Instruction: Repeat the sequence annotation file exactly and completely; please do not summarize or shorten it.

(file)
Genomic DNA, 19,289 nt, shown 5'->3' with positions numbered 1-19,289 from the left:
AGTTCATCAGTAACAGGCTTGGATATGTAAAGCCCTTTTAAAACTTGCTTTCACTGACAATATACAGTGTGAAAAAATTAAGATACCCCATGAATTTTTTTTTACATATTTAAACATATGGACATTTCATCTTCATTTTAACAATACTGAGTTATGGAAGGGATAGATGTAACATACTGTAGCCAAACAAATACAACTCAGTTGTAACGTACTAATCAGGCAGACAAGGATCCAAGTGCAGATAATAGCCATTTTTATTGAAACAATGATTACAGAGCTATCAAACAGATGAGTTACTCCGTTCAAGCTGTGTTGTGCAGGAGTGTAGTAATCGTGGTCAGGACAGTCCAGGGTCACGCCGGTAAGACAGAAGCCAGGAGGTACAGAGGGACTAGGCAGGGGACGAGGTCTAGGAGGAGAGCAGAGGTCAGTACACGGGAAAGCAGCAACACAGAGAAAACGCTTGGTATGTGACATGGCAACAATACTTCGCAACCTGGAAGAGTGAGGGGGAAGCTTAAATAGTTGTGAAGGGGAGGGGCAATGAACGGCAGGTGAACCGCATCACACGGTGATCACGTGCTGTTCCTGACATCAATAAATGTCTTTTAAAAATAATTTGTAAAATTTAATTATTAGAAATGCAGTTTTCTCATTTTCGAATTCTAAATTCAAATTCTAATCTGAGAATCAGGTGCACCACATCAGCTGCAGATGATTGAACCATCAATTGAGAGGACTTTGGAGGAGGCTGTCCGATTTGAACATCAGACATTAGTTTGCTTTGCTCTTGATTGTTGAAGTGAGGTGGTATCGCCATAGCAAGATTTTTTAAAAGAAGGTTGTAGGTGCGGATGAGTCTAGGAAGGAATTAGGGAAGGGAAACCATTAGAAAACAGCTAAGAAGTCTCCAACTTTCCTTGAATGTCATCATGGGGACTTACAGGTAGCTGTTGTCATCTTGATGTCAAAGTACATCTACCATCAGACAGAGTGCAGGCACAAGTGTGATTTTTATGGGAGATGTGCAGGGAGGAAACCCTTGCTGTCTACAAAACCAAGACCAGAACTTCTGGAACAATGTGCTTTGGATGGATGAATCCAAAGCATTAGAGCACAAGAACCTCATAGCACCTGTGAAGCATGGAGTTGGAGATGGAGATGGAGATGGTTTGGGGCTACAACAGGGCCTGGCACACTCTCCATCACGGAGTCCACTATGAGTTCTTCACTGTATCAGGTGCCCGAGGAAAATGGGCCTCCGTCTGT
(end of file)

Genomic DNA, 19,289 nt, shown 5'->3' with positions numbered 1-19,289 from the left:
AGTTCATCAGTAACAGGCTTGGATATGTAAAGCCCTTTTAAAACTTGCTTTCACTGACAATATACAGTGTGAAAAAATTAAGATACCCCATGAATTTTTTTTTACATATTTAAACATATGGACATTTCATCTTCATTTTAACAATACTGAGTTATGGAAGGGATAGATGTAACATACTGTAGCCAAACAAATACAACTCAGTTGTAACGTACTAATCAGGCAGACAAGGATCCAAGTGCAGATAATAGCCATTTTTATTGAAACAATGATTACAGAGCTATCAAACAGATGAGTTACTCCGTTCAAGCTGTGTTGTGCAGGAGTGTAGTAATCGTGGTCAGGACAGTCCAGGGTCACGCCGGTAAGACAGAAGCCAGGAGGTACAGAGGGACTAGGCAGGGGACGAGGTCTAGGAGGAGAGCAGAGGTCAGTACACGGGAAAGCAGCAACACAGAGAAAACGCTTGGTATGTGACATGGCAACAATACTTCGCAACCTGGAAGAGTGAGGGGGAAGCTTAAATAGTTGTGAAGGGGAGGGGCAATGAACGGCAGGTGAACCGCATCACACGGTGATCACGTGCTGTTCCTGACATCAATAAATGTCTTTTAAAAATAATTTGTAAAATTTAATTATTAGAAATGCAGTTTTCTCATTTTCGAATTCTAAATTCAAATTCTAATCTGAGAATCAGGTGCACCACATCAGCTGCAGATGATTGAACCATCAATTGAGAGGACTTTGGAGGAGGCTGTCCGATTTGAACATCAGACATTAGTTTGCTTTGCTCTTGATTGTTGAAGTGAGGTGGTATCGCCATAGCAAGATTTTTTAAAAGAAGGTTGTAGGTGCGGATGAGTCTAGGAAGGAATTAGGGAAGGGAAACCATTAGAAAACAGCTAAGAAGTCTCCAACTTTCCTTGAATGTCATCATGGGGACTTACAGGTAGCTGTTGTCATCTTGATGTCAAAGTACATCTACCATCAGACAGAGTGCAGGCACAAGTGTGATTTTTATGGGAGATGTGCAGGGAGGAAACCCTTGCTGTCTACAAAACCAAGACCAGAACTTCTGGAACAATGTGCTTTGGATGGATGAATCCAAAGCATTAGAGCACAAGAACCTCATAGCACCTGTGAAGCATGGAGTTGGAGATGGAGATGGAGATGGTTTGGGGCTACAACAGGGCCTGGCACACTCTCCATCACGGAGTCCACTATGAGTTCTTCACTGTATCAGGTGCCCGAGGAAAATGGGCCTCCGTCTGT